Baking with Dorie: Dimply Plum Cake
We bakers must be a lot alike. Last week, when plums were inching berries off farm stand tables, I got messages from people around the country who were making plum cakes, custards, and tarts. And that was just what I was doing. I made a plum clafouti, (kind of like a custard, kind of like a cake), individual plum tartlets (puff pastry rounds brushed with jam, topped with plums, sprinkled with sugar, dotted with butter, baked, and served warm with ice cream), and this Dimply Plum Cake, a favorite.
The base of this treat is a brown sugar cake flavored with cardamom and orange zest, a combination I really like with plums. The cake itself is a simple beat-the-butter-with-the-sugar affair, in other words, a snap in the technique department; the baked fruit is really what makes it special. I love the way the way the plum juices seep into the batter and add their own tangy sweetness to the mix. (Of course, you can mix things up and make this cake with other fruits and other spices; see "Playing Around," below.)
When I originally came up with the cake, my idea was for it to be a morning sweet, something to serve at brunch, to have as a mid-morning pick-me-up or even something to enjoy with that first early-morning coffee. But the cake is really so good with tea that it’s an easy grab in the afternoon and it’s not bad at night either. I know, no surprise, right?
Oddly—you don’t expect this with fruit sweets—the cake is a pretty good keeper. Its texture is kind of firm, crumbly and cornbreadish when it’s first baked, then, after being covered for a day or two, it gets softer and moister. I like it both ways and hope you will too.
Playing Around: Feel free to use a different spice or citrus zest in the cake and feel just as free to swap the plums for another soft, juicy fruit. Here are some of my other favorite combinations: apricots with orange zest and a pinch of ground star anise; peaches with lemon zest and a little finely chopped fresh basil; nectarines with orange zest; and cherries with lime zest. I’ve never made this cake with berries, but as I was writing this list, it occurred to be that it could be great with blackberries with lemon, lime or orange zest, or with a combination of blackberries and raspberries.
About the author: Dorie Greenspan is the author of several books on dessert, most recently Baking: From My Home to Yours. Dorie can also be found at DorieGreenspan.com and on the Bon Appétit website, where she is a special correspondent.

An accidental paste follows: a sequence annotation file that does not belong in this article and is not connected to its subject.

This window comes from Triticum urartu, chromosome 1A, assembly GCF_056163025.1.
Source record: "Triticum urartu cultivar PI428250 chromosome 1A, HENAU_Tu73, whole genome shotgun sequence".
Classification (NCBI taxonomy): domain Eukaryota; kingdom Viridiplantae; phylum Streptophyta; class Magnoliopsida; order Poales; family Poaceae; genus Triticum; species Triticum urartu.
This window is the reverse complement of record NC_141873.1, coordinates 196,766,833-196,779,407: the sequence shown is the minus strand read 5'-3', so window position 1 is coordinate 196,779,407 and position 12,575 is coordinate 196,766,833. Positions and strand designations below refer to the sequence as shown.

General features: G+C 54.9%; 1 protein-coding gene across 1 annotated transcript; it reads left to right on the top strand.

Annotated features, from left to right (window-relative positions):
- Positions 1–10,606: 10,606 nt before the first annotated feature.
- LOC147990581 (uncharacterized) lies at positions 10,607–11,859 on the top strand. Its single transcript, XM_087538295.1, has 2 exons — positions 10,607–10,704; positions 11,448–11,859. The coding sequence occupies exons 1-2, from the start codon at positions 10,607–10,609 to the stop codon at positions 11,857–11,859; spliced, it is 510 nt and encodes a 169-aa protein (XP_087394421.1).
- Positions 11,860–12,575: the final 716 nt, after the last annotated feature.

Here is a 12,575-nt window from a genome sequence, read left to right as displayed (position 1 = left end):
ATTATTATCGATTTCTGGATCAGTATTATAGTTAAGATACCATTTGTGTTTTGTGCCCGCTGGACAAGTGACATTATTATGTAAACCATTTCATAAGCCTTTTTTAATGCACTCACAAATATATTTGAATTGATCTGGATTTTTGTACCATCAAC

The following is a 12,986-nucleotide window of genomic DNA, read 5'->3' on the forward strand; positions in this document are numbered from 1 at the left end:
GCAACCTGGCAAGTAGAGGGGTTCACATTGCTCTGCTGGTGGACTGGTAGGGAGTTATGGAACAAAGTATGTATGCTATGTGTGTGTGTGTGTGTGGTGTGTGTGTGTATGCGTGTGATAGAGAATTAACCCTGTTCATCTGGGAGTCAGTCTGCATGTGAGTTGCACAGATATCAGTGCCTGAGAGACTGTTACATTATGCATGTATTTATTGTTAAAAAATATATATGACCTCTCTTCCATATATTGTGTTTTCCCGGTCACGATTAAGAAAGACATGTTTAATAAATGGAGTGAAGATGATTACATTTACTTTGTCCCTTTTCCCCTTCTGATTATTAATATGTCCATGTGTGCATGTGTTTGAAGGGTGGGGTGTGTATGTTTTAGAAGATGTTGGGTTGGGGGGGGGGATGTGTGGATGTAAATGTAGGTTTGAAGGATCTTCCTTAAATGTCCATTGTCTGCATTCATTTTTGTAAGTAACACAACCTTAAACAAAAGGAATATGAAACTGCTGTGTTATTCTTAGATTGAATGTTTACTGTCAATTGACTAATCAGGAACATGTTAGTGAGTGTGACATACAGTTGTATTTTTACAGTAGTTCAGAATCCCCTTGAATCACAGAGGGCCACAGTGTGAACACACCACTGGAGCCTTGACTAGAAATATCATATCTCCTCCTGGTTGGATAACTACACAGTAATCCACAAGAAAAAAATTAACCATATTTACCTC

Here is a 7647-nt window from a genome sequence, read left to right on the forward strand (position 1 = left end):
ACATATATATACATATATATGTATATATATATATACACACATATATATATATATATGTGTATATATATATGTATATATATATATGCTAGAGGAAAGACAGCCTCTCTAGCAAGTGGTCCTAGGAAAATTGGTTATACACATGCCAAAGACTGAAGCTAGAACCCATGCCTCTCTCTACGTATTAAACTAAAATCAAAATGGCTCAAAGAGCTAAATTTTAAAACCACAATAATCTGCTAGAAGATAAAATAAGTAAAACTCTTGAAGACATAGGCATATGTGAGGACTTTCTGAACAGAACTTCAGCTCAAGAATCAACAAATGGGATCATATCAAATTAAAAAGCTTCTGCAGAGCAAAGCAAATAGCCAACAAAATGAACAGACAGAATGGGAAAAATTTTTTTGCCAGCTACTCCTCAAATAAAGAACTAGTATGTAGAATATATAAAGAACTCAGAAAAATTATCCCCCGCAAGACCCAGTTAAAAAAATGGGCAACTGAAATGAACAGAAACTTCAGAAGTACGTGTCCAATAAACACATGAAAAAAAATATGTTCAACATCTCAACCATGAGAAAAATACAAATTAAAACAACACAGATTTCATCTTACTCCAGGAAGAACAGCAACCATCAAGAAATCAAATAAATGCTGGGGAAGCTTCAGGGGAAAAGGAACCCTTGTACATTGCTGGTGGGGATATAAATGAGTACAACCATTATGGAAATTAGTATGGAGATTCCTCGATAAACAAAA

Baking with Dorie: Dimply Plum Cake
About This Recipe
- 1 1/2 cups all-purpose flour
- 2 teaspoons baking powder
- 1/4 teaspoon salt
- Scant 1/4 teaspoon ground cardamom (optional)
- 5 tablespoons unsalted butter, at room temperature
- 3/4 cup (packed) light brown sugar
- 2 large eggs
- 1/3 cup flavorless oil, such as canola or sunflower
- Grated zest of 1 orange
- 1 1/2 teaspoons pure vanilla extract
- 8 purple or red plums, halved and pitted
Getting ready: Center a rack in the oven and preheat the oven to 350 degrees F. Butter an 8-inch square baking pan, dust the inside with flour, tap out the excess and put the pan on a baking sheet.
Whisk together the flour, baking powder, salt and cardamom, if you’re using it.
Working with a mixer, beat the butter at medium speed until it’s soft and creamy, about 3 minutes. Add the sugar and beat for another 3 minutes, then add the eggs, one at a time, and beat for a minute after each egg goes in. Still working on medium speed, beat in the oil, zest and vanilla—the batter will look smooth and creamy, almost satiny. Reduce the mixer speed to low and add the dry ingredients, mixing only until they are incorporated.
Run a spatula around the bowl and under the batter, just to make sure there are no dry spots, then scrape the batter into the pan and smooth the top. Arrange the plums cut side up in the batter—I usually make four rows of four plum halves each—jiggling the plums a tad just so they settle comfortably into the batter.
Bake for about 40 minutes, or until the top is honey brown and puffed around the plums and a thin knife inserted into the center of the cake comes out clean. Transfer the cake to a rack and cool for 15 minutes—during which time the plums’ juices will seep back into the cake—then run a knife around the sides of the pan and unmold the cake. Invert and cool right side up.
Storing: You can wrap the cake and keep it at room temperature for up to 2 days, during which time it will get softer and moister.